When traveling, I always try to see my destination less from the perspective of a typical tourist and more from a local enjoying what makes his or her hometown special.
Even when my language skills are limited in a country, I will talk to as many residents as possible and get their take on what to do and see during my visit. On a few special occasions, they have offered to show me around and have been impromptu tour guides. I am thrilled when this has happened, and these moments have created my most memorable travel experiences.
Living in Florida, a prime vacation destination, we may have the opportunity from time to time to create special moments for domestic and international visitors. I love being an informal tour guide. It gives me insight into the delights of our state that I have taken for granted, and it increases my appreciation of Florida.
I had an opportunity to host four visitors from Giessen, Germany, recently. Although they arrived in Jacksonville having already researched area attractions, the visitors were eager to let me suggest area destinations that locals treasure and would give travelers a sense of this city and region.
My visitors, Elke and Ralf Kuehnl and their daughter Beatrice, and Carla Harth, arrived in Jacksonville for a three-week stay after seven very full days in New York City. They experienced all of the major tourist musts in the city. But once in Florida, they wanted to get a sense of what it was like to live here. My goal was to show them the “real Florida” and experience Jacksonville on a personal level.
Surprisingly, the theme park mecca of Central Florida was not on their list of must-sees. Three of my visitors did the Disney/Universal/SeaWorld junket on a previous visit. They were of the “been there, done that” persuasion. This was Carla’s first visit to Florida as well as to the United States, but she was more interested in natural Florida than theme park Florida.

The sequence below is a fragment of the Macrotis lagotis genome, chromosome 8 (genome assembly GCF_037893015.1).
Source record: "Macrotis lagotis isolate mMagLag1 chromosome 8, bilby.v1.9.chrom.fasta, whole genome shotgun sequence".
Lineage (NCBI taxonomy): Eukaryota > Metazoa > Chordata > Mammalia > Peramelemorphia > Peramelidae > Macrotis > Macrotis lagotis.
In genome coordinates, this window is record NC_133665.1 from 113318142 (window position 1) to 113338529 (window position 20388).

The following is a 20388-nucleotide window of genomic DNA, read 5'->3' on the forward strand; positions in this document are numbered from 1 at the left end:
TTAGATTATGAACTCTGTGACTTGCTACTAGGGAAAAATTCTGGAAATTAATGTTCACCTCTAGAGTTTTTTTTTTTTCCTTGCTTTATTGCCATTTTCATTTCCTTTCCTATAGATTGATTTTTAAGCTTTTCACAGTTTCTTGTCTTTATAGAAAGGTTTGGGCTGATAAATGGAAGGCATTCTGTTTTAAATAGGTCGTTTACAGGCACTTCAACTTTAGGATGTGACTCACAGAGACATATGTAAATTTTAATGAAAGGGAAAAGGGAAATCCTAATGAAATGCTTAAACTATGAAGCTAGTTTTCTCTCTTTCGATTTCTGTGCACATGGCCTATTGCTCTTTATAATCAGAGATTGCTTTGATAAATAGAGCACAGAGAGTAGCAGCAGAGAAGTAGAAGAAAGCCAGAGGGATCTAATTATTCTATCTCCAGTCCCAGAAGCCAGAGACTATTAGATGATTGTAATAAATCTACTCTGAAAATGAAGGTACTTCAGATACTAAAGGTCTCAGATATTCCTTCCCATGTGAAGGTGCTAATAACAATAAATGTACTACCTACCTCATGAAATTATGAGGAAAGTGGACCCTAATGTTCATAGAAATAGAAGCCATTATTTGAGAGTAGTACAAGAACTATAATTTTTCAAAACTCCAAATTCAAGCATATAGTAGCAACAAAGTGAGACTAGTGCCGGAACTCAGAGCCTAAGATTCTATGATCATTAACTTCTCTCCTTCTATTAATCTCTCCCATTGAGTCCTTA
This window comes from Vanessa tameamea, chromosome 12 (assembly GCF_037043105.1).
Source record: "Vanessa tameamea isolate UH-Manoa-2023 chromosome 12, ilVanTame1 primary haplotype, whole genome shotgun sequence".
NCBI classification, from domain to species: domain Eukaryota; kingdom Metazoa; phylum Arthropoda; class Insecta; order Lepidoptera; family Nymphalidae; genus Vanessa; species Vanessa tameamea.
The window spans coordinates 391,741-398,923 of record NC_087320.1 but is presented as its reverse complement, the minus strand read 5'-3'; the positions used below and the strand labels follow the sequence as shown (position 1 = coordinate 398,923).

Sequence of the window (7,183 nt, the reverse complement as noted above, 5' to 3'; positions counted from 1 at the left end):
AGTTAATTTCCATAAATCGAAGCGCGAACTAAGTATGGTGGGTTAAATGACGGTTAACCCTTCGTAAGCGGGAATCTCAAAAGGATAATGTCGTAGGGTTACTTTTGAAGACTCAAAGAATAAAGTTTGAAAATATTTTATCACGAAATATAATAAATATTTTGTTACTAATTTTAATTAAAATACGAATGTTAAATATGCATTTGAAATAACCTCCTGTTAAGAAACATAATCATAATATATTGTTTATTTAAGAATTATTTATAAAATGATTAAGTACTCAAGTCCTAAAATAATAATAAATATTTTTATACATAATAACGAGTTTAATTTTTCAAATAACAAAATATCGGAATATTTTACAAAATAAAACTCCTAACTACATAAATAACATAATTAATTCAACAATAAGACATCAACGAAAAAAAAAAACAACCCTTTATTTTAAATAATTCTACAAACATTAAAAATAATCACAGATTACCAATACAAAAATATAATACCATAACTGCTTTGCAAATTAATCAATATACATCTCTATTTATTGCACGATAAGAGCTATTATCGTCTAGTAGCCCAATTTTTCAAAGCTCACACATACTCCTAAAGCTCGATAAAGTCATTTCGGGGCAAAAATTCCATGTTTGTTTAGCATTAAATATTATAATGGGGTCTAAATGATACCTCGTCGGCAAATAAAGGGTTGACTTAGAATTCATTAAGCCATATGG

“If we wanted to go to Disneyland, we could just go to Paris,” Beatrice Kuehnl said. Harth added, “I was most impressed with the landscape around Jacksonville. I will remember the abundance of trees, the St. Johns River and the beaches the most.”
It is natural Florida that drew these German visitors. Prior to their visit, they said they wanted to see swamps, beaches, waterways and alligators. They also wanted to visit some of Jacksonville’s popular attractions. Working from this wish list, I created an itinerary showing off the beauty of North Florida and Coastal Georgia.
Top sites for the Germans were Cumberland Island, Okefenokee Swamp, the Jacksonville Zoo and St. Augustine with its Alligator Farm and historic section and lighthouse. They also were interested in the waterfront and visiting other downtown museums and the nearby neighborhoods of Five Points and Avondale.
For Harth, Georgia’s Cumberland Island National Seashore was her favorite destination.
“The ferry ride to the island was spectacular. It was wonderful spending the day walking the beaches, seeing the wild horses and the ruins of Dungeness.”
The marshes, mud flats and tidal creeks offer a contrast to the rolling hills and fields of her home in central Germany near Frankfurt.
“Of course, I love the weather here. It is so different from home.”
The Okefenokee Swamp was a favorite of Beatrice Kuehnl. The visitors hiked the trails and enjoyed a guided boat tour.